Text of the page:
+tools like perf is not desirable.  These are the two biggest reasons why DAMON
+is implemented in the kernel space.
+Can 'idle pages tracking' or 'perf mem' substitute DAMON?
+Idle page tracking is a low level primitive for access check of the physical
+address space.  'perf mem' is similar, though it can use sampling to minimize
+the overhead.  On the other hand, DAMON is a higher-level framework for the
+monitoring of various address spaces.  It is focused on memory management
+optimization and provides sophisticated accuracy/overhead handling mechanisms.
+Therefore, 'idle pages tracking' and 'perf mem' could provide a subset of
+DAMON's output, but cannot substitute DAMON.
+Does DAMON support virtual memory only?
+No.  The core of the DAMON is address space independent.  The address space
+specific low level primitive parts including monitoring target regions
+constructions and actual access checks can be implemented and configured on the
+DAMON core by the users.  In this way, DAMON users can monitor any address
+space with any access check technique.
+Nonetheless, DAMON provides vma tracking and PTE Accessed bit check based
+implementations of the address space dependent functions for the virtual memory
+by default, for a reference and convenient use.  In near future, we will
+provide those for physical memory address space.
+Can I simply monitor page granularity?
+Yes.  You can do so by setting the ``min_nr_regions`` attribute higher than the
+working set size divided by the page size.  Because the monitoring target
+regions size is forced to be ``>=page size``, the region split will make no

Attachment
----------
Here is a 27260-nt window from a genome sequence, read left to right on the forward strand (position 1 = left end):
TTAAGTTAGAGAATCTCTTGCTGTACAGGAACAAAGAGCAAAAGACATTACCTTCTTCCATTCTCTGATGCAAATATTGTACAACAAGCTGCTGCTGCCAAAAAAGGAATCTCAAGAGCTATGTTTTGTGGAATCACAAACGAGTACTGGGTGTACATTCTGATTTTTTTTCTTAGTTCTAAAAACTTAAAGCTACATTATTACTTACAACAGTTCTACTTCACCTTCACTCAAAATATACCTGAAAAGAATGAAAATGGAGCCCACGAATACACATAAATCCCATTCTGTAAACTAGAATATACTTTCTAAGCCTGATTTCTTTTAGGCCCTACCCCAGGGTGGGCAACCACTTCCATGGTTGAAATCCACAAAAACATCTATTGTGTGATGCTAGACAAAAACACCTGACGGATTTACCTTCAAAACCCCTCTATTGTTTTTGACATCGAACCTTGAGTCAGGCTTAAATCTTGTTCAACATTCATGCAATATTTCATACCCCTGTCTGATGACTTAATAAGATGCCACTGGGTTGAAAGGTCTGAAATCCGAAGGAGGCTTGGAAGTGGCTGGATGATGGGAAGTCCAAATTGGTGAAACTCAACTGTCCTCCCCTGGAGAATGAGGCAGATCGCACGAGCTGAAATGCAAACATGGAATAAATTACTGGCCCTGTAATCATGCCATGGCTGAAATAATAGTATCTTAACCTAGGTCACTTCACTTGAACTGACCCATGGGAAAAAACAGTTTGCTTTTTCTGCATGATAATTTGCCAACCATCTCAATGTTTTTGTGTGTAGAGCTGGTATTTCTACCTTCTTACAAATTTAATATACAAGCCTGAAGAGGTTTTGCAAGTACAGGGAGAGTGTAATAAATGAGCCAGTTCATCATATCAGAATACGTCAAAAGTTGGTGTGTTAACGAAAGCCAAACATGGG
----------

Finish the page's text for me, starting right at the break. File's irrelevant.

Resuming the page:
diff --git a/Documentation/vm/damon/index.rst b/Documentation/vm/damon/index.rst
new file mode 100644
index 000000000000..a2858baf3bf1
--- /dev/null
+++ b/Documentation/vm/damon/index.rst
@@ -0,0 +1,30 @@ 
+.. SPDX-License-Identifier: GPL-2.0
+DAMON: Data Access MONitor
+DAMON is a data access monitoring framework subsystem for the Linux kernel.
+The core mechanisms of DAMON (refer to :doc:`design` for the detail) make it
+ - *accurate* (the monitoring output is useful enough for DRAM level memory
+   management; It might not appropriate for CPU Cache levels, though),
+ - *light-weight* (the monitoring overhead is low enough to be applied online),
+   and
+ - *scalable* (the upper-bound of the overhead is in constant range regardless
+   of the size of target workloads).
+Using this framework, therefore, the kernel's memory management mechanisms can
+make advanced decisions.  Experimental memory management optimization works
+that incurring high data accesses monitoring overhead could implemented again.
+In user space, meanwhile, users who have some special workloads can write
+personalized applications for better understanding and optimizations of their
+workloads and systems.
+.. toctree::
+   :maxdepth: 2
+   faq
+   design
+   api
+   plans
diff --git a/Documentation/vm/index.rst b/Documentation/vm/index.rst
index eff5fbd492d0..b51f0d8992f8 100644
--- a/Documentation/vm/index.rst
+++ b/Documentation/vm/index.rst
@@ -32,6 +32,7 @@  descriptions of data structures and algorithms.
+   damon/index